Digital Archive brought to you
by JPMorgan Chase & Co.
Jacob Seidenberg, the Executive Director of the President's Committee on Government Contracts, provides details on the agenda to the participants in the Religious Leaders Conference. Dr. King was one of those participants.
Dr. King speaks to society's misunderstanding of Negro thought and the resulting tensions in race relations. He attributes this misunderstanding to the lack of Negro history authentically represented in books. Contrived myths created by "omission and commission in books" have reinforced prejudice and faulty sense of white supremacy. He observes that illusions cloud reality and render hostility. Society's unresolved problems are aggravated by racial misconceptions.
Dr. Benjamin E. Mays mourns the recent deaths of Charles Drew and Carter Woodson. Both were highly acclaimed individuals, not only because of their race but also in their areas of study. Drew developed large-scale blood banks during WWI and Woodson cultivated the idea of Black History Month.
Flozella Clark and Agnes Edwards congratulate Dr. King for being awarded the 1964 Nobel Peace Prize. They also share what Dr. King's achievement means to them.
Kingsley Ozuomba Mbadiwe, Nigerian nationalist and politician, informs Dr. King of his travels to the United States. Mbadiwe ensures that he will contact King upon arrival. Dr. King and Mbadiwe were working on a proposal for a solution to the Nigerian-Biafran civil war. A peace mission to Nigeria was planned for April 1968.
Dr. King encourages Premier Pindling of the Bahamas to accept an invitation to address the Atlanta Press Club. Dr. King assures Premier Pindling that the invitation is a great opportunity to speak with leading journalists from all over the United States.
In the wake of the urban uprisings of 1966, Dr. King writes an open letter to Negro youth empathizing with their desire to return to school and to find jobs. He mentions that he's written the President urging funding so all poor children can attend school and advocating implementation of a public works program to provide jobs for youth. He encourages young people to abstain from violence as ineffective in achieving their goals.
Congressman John Conyers shares an article with civil rights attorney, Orzell Billingsley. The article highlights Attorney Billingsley's efforts to join 20 predominately black municipalities, so that more African Americans can have a voice within politics and economic development.
The Board of Missions of the Methodist Church, on behalf of the Methodist Church of Brazil, invites Dr. King to speak at the centennial celebration of Methodist missionary work in Rio De Janeiro, Brazil. McCoy also provides a brief history of the Methodist Church of Brazil.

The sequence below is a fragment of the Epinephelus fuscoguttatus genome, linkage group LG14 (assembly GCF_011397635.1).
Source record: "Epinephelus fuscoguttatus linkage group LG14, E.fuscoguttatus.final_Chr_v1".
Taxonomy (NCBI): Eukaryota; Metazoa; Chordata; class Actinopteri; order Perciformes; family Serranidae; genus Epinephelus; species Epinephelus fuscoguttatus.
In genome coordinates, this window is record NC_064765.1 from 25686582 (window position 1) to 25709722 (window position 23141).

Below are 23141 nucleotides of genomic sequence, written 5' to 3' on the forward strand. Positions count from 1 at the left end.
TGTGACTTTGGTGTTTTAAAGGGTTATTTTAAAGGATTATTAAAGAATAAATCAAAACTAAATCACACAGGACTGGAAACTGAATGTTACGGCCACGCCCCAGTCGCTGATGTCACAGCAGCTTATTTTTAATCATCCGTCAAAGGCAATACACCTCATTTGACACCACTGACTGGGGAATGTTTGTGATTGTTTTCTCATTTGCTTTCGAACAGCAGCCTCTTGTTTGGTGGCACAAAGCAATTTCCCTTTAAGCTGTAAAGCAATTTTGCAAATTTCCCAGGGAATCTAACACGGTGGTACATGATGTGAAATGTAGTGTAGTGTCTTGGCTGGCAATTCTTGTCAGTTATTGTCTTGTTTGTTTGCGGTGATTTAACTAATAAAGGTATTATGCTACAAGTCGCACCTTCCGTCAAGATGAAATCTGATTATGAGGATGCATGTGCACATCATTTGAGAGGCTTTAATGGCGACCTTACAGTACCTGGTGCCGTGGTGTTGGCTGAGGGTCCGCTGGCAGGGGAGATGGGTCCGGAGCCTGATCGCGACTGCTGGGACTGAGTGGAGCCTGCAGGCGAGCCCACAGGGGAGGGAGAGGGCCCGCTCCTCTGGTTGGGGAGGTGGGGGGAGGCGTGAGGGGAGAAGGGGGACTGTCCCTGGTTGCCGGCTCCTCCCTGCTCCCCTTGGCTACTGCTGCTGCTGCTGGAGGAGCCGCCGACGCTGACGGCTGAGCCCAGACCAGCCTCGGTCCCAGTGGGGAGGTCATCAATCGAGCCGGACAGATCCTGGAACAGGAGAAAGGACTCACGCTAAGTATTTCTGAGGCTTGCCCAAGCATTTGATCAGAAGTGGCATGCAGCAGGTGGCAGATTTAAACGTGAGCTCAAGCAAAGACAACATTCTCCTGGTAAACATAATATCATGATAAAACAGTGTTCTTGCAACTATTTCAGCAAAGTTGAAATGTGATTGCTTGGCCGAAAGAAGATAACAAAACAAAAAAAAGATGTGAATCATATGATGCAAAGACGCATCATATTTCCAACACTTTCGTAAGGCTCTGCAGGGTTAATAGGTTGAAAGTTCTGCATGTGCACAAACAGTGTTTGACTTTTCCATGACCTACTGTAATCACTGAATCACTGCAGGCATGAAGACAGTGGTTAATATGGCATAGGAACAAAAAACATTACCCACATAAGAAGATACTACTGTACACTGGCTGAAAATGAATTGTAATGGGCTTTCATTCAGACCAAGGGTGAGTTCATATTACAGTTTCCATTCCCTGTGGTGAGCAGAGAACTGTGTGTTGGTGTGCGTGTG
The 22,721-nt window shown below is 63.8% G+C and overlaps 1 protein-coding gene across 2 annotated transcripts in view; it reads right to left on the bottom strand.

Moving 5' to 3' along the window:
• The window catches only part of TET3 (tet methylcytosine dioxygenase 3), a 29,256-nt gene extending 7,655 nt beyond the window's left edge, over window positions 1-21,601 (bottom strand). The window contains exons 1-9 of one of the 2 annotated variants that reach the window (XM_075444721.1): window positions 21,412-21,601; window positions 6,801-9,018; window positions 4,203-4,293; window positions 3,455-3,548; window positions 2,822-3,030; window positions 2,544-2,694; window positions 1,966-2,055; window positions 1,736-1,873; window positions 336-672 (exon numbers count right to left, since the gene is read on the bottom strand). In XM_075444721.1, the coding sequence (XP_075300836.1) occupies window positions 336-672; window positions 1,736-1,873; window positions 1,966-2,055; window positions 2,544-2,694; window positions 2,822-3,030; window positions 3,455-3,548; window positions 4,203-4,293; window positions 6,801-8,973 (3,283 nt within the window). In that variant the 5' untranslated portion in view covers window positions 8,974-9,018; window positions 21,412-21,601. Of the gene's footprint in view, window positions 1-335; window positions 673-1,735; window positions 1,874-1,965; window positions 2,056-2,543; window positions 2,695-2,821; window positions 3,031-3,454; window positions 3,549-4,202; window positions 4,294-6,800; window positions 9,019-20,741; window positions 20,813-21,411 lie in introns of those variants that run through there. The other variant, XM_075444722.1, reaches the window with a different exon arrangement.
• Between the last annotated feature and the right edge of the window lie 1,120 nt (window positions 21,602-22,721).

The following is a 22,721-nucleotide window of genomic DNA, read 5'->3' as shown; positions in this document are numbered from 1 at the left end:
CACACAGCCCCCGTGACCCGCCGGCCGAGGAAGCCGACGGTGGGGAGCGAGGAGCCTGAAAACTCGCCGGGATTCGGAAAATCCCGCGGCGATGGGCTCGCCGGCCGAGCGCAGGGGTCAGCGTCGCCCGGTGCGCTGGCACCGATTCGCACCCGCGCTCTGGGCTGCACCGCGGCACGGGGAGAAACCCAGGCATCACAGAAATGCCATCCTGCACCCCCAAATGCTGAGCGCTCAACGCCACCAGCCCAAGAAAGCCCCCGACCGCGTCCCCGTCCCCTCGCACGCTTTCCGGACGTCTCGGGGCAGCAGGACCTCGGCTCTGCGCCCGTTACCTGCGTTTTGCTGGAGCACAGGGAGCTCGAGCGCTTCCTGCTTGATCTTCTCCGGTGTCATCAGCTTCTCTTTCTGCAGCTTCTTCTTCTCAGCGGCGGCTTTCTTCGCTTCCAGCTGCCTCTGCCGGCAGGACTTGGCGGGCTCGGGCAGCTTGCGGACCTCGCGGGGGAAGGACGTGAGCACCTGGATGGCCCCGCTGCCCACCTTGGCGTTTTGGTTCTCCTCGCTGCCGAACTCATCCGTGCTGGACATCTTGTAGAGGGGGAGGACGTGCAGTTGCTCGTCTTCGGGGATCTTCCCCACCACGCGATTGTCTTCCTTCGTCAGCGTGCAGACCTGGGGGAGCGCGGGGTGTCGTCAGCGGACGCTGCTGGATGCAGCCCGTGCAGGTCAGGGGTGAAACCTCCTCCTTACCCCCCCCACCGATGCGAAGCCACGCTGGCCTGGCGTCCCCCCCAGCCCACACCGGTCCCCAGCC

Charles Lockyer sends Dr. King a special limited edition of the International Library of Negro Life and History as a gift. Lockyer explains that the book series is a collaboration between his publishing company and the Association for Study of Negro Life and History.
The McKeesport Branch of the NAACP invites Dr. King to be the guest speaker at its upcoming Human Rights Dinner.
Dr. Alex Hershaft writes to Dr. King to tell him he is happy to make a donation now that Dr. King has aligned himself against the war in Vietnam. Rather than having to choose between donating to civil rights or anti-war causes, Dr. Hershaft can donate to Dr. King and accomplish both.
Wyatt Tee Walker informs Mr. Brita Hakansson to contact Dora McDonald to schedule a meeting with Dr. King in September of 1962.
This article reviews a series of television shows that aired on various networks dealing with politics and race relations. Among the programs mentioned is a segment featuring Senator Kennedy as well as a documentary entitled "The Agony of Two Cities" centered on segregation.
The editor of The Nation solicits Dr. King's annual article for the next publication. This year, McWilliams suggests that Dr. King expand beyond the usual update on the civil rights agenda. He then offers advice that King consider moving to New York, where the political environment is right for promoting ambitious programs and his leadership ability would be able to shine.
Mr. Young expresses his appreciation for Mr. Bond, a founding member of SNCC, social activist, and politician in the state of Georgia. He urges Mr. Bond to continue the fight for racial equality despite major adversities.